The calamarie is a water-dwelling mollusc, its body pointed at one end and with multiple tentacles (usually ten) at the other end. In period, it was also called a “cuttle-fish”; its modern name is the squid. Though known in period, no examples of the calamarie have been found in period armory. The calamarie has its tentacles to chief by Society default.
The calamarie has been used as the modern interpretation of a sea monster from Norse legend, known as the “kraken”, which would grab passing ships and break them apart. At one point in the Society’s history, the calamarie was blazoned as a “kraken”. However, given the lack of evidence that the mythical kraken was ever depicted as a giant squid in any art predating the 18th Century, the term is no longer used. (There are a handful of Society blazons still using the term, mostly for canting purposes.)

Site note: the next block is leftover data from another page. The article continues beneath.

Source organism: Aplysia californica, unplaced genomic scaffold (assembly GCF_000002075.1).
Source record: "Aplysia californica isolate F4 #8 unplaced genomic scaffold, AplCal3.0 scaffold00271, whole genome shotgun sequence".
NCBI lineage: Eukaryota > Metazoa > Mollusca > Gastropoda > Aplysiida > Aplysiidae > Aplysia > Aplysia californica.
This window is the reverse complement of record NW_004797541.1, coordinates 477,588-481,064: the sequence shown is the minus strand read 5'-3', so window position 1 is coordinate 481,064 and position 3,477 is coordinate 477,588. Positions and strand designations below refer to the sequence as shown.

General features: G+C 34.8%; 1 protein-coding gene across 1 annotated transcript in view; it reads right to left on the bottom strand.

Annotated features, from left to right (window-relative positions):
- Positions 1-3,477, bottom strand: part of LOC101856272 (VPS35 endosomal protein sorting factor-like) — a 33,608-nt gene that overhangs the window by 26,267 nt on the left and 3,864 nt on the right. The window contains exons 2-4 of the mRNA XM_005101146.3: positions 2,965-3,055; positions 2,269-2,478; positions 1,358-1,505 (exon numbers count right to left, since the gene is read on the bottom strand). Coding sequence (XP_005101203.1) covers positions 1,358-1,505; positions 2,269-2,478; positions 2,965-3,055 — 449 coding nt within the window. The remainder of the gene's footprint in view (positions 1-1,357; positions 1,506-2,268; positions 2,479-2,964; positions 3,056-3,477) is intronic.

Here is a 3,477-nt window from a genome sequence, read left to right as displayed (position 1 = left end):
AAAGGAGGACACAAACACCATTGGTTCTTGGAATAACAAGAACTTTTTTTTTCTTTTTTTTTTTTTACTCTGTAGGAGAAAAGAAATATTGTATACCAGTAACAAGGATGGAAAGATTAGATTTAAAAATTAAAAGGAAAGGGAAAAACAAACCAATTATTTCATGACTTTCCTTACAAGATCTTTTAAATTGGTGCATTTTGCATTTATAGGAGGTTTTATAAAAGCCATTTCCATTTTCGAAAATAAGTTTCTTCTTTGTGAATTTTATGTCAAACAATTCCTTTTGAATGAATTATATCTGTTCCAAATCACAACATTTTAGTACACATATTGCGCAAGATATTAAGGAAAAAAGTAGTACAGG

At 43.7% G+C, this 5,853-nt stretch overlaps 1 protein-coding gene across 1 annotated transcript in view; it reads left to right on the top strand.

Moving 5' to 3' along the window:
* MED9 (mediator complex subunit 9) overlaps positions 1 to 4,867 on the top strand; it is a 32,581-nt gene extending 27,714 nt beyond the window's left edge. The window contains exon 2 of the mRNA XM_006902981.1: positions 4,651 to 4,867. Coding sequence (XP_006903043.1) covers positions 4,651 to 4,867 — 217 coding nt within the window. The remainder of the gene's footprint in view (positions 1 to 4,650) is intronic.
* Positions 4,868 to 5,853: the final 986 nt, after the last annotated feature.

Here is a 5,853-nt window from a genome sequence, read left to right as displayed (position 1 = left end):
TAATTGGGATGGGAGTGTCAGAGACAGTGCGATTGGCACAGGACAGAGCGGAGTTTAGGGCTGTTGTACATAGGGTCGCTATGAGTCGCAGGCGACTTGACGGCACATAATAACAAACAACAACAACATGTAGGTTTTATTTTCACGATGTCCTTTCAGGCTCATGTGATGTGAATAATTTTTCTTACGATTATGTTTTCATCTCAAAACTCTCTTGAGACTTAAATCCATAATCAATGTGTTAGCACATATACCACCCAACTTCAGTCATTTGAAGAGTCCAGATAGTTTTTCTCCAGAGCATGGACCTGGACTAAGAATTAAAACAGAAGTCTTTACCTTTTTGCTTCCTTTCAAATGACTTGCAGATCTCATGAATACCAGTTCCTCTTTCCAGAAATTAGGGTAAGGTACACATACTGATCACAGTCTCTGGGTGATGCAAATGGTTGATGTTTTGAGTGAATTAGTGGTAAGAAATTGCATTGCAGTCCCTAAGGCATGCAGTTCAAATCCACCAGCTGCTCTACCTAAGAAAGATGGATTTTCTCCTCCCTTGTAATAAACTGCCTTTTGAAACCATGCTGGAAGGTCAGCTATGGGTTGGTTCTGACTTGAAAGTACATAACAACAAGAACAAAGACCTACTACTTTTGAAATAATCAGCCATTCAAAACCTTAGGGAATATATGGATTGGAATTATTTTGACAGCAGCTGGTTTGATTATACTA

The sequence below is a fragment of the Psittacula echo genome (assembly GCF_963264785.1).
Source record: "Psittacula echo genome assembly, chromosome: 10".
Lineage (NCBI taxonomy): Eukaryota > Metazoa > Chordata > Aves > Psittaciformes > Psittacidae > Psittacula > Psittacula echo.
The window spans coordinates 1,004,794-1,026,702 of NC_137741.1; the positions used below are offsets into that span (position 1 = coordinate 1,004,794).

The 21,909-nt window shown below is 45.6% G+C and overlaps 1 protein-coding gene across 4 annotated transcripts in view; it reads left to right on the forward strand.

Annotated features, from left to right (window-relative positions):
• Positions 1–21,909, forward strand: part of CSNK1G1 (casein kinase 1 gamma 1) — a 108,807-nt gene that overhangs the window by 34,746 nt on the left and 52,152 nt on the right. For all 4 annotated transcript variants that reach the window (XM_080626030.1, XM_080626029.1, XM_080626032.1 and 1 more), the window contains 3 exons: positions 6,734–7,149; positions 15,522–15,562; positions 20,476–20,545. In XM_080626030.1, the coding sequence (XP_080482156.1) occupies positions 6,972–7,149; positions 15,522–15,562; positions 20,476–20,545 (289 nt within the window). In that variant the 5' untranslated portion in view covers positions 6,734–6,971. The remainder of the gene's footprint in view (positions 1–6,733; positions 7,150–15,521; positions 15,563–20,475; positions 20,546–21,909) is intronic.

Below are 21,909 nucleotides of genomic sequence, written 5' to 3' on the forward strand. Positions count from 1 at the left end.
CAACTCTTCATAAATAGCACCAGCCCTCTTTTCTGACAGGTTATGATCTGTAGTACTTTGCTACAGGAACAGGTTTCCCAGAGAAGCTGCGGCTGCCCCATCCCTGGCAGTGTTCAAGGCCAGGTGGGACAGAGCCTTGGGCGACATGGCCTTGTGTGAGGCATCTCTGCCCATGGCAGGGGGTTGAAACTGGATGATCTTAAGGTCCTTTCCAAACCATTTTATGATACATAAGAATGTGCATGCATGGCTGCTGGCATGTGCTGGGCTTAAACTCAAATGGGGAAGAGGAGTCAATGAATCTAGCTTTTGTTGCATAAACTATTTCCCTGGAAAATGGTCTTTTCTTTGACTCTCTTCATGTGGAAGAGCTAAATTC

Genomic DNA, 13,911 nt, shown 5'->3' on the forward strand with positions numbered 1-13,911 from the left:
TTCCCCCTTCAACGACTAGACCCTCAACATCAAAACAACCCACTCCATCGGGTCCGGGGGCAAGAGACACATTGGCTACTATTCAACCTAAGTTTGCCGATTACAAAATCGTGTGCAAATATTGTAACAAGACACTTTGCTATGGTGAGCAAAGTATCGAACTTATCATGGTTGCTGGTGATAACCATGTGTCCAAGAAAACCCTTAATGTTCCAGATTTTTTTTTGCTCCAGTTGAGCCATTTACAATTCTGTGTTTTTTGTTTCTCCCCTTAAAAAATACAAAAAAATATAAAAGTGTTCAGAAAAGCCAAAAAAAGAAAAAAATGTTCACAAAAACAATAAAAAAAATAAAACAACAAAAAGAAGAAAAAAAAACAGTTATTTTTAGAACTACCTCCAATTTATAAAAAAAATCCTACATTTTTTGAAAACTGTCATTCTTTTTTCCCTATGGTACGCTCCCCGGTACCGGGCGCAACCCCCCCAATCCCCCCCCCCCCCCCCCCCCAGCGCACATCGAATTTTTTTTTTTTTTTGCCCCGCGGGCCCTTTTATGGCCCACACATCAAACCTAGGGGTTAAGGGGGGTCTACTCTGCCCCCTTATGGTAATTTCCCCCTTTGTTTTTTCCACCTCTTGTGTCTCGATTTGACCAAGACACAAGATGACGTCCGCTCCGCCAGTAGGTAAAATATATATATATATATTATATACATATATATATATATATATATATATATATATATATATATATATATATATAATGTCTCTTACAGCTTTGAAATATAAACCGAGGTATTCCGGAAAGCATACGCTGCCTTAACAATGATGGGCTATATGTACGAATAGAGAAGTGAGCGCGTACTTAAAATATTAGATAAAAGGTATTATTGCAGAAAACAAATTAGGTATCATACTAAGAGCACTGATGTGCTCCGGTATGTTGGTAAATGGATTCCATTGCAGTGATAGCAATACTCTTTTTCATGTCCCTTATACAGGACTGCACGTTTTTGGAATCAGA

Similar to the calamarie is the “polypus”, distinguished by its rounded head and eight tentacles; it’s known modernly as the octopus. Again, though known in period, no examples of the polypus have been found in period armory. The polypus has its tentacles to base by Society default.
Both the calamarie and the polypus should be drawn so their tentacles may be clearly distinguished; they should mostly occupy the space opposite the head, with less than half recurving back to the midsection of the creature and none going past its head. See also fish.
The Order of the Kraken, of Atlantia, bears: A kraken Or.
Jon Searider bears: Barry wavy argent and azure, a calamarie sable.
Alphonse d’Ayr bears: Vert, a polypus argent orbed azure wearing a skull-cap gules, a chief invected ermine.